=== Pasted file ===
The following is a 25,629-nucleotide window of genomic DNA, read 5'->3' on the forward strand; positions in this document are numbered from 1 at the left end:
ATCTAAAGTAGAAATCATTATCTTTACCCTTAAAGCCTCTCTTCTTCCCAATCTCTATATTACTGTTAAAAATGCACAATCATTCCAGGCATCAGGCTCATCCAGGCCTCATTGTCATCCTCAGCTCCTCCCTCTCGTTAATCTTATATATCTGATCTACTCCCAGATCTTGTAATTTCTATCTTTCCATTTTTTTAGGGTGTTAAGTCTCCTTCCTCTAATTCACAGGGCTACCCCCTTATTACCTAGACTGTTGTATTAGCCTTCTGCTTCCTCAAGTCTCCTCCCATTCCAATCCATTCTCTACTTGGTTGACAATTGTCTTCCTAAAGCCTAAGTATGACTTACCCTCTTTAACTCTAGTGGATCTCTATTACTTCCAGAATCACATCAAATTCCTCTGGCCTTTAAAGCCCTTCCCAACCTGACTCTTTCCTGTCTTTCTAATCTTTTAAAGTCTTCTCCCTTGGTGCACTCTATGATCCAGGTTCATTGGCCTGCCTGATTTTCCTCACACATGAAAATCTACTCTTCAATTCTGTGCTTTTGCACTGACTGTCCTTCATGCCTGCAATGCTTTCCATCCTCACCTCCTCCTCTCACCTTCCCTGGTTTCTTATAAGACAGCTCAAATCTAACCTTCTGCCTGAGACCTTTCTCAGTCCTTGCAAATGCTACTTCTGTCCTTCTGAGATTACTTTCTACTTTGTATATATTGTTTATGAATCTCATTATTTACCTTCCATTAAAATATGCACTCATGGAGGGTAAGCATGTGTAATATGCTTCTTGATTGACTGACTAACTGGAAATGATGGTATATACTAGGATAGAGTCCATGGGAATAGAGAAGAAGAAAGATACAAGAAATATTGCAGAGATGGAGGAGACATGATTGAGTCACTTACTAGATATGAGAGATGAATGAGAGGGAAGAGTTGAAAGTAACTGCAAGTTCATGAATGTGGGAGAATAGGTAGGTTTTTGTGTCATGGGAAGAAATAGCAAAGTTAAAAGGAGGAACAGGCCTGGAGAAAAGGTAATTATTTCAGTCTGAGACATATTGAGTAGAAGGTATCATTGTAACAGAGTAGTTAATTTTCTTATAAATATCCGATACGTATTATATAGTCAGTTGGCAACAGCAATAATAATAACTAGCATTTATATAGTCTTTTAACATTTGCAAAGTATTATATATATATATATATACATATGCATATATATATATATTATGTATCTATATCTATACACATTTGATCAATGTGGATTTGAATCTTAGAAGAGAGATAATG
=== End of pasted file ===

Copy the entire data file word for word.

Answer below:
The following is a 25,629-nucleotide window of genomic DNA, read 5'->3' on the forward strand; positions in this document are numbered from 1 at the left end:
ATCTAAAGTAGAAATCATTATCTTTACCCTTAAAGCCTCTCTTCTTCCCAATCTCTATATTACTGTTAAAAATGCACAATCATTCCAGGCATCAGGCTCATCCAGGCCTCATTGTCATCCTCAGCTCCTCCCTCTCGTTAATCTTATATATCTGATCTACTCCCAGATCTTGTAATTTCTATCTTTCCATTTTTTTAGGGTGTTAAGTCTCCTTCCTCTAATTCACAGGGCTACCCCCTTATTACCTAGACTGTTGTATTAGCCTTCTGCTTCCTCAAGTCTCCTCCCATTCCAATCCATTCTCTACTTGGTTGACAATTGTCTTCCTAAAGCCTAAGTATGACTTACCCTCTTTAACTCTAGTGGATCTCTATTACTTCCAGAATCACATCAAATTCCTCTGGCCTTTAAAGCCCTTCCCAACCTGACTCTTTCCTGTCTTTCTAATCTTTTAAAGTCTTCTCCCTTGGTGCACTCTATGATCCAGGTTCATTGGCCTGCCTGATTTTCCTCACACATGAAAATCTACTCTTCAATTCTGTGCTTTTGCACTGACTGTCCTTCATGCCTGCAATGCTTTCCATCCTCACCTCCTCCTCTCACCTTCCCTGGTTTCTTATAAGACAGCTCAAATCTAACCTTCTGCCTGAGACCTTTCTCAGTCCTTGCAAATGCTACTTCTGTCCTTCTGAGATTACTTTCTACTTTGTATATATTGTTTATGAATCTCATTATTTACCTTCCATTAAAATATGCACTCATGGAGGGTAAGCATGTGTAATATGCTTCTTGATTGACTGACTAACTGGAAATGATGGTATATACTAGGATAGAGTCCATGGGAATAGAGAAGAAGAAAGATACAAGAAATATTGCAGAGATGGAGGAGACATGATTGAGTCACTTACTAGATATGAGAGATGAATGAGAGGGAAGAGTTGAAAGTAACTGCAAGTTCATGAATGTGGGAGAATAGGTAGGTTTTTGTGTCATGGGAAGAAATAGCAAAGTTAAAAGGAGGAACAGGCCTGGAGAAAAGGTAATTATTTCAGTCTGAGACATATTGAGTAGAAGGTATCATTGTAACAGAGTAGTTAATTTTCTTATAAATATCCGATACGTATTATATAGTCAGTTGGCAACAGCAATAATAATAACTAGCATTTATATAGTCTTTTAACATTTGCAAAGTATTATATATATATATATATACATATGCATATATATATATATTATGTATCTATATCTATACACATTTGATCAATGTGGATTTGAATCTTAGAAGAGAGATAATG